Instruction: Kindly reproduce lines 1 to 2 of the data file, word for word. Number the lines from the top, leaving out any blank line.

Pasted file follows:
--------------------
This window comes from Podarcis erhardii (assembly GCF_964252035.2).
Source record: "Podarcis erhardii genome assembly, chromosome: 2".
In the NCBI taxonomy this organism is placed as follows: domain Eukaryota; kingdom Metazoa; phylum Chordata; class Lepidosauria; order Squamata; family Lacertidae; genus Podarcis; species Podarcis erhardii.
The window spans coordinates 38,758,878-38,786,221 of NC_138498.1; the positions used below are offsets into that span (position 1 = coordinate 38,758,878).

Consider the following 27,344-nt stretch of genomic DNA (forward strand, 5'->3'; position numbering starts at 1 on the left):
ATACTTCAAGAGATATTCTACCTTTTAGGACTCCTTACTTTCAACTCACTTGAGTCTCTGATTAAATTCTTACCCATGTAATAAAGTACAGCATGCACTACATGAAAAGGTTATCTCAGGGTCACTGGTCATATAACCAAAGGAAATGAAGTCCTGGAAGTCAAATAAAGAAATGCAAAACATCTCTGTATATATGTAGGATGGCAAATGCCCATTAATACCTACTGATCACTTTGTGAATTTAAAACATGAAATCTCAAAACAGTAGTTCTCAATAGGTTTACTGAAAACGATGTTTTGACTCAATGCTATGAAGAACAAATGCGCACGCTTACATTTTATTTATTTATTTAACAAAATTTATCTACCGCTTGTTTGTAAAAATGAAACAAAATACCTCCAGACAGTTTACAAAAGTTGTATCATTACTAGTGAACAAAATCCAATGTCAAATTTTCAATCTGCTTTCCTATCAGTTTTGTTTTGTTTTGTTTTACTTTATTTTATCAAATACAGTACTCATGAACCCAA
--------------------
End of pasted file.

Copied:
This window comes from Podarcis erhardii (assembly GCF_964252035.2).
Source record: "Podarcis erhardii genome assembly, chromosome: 2".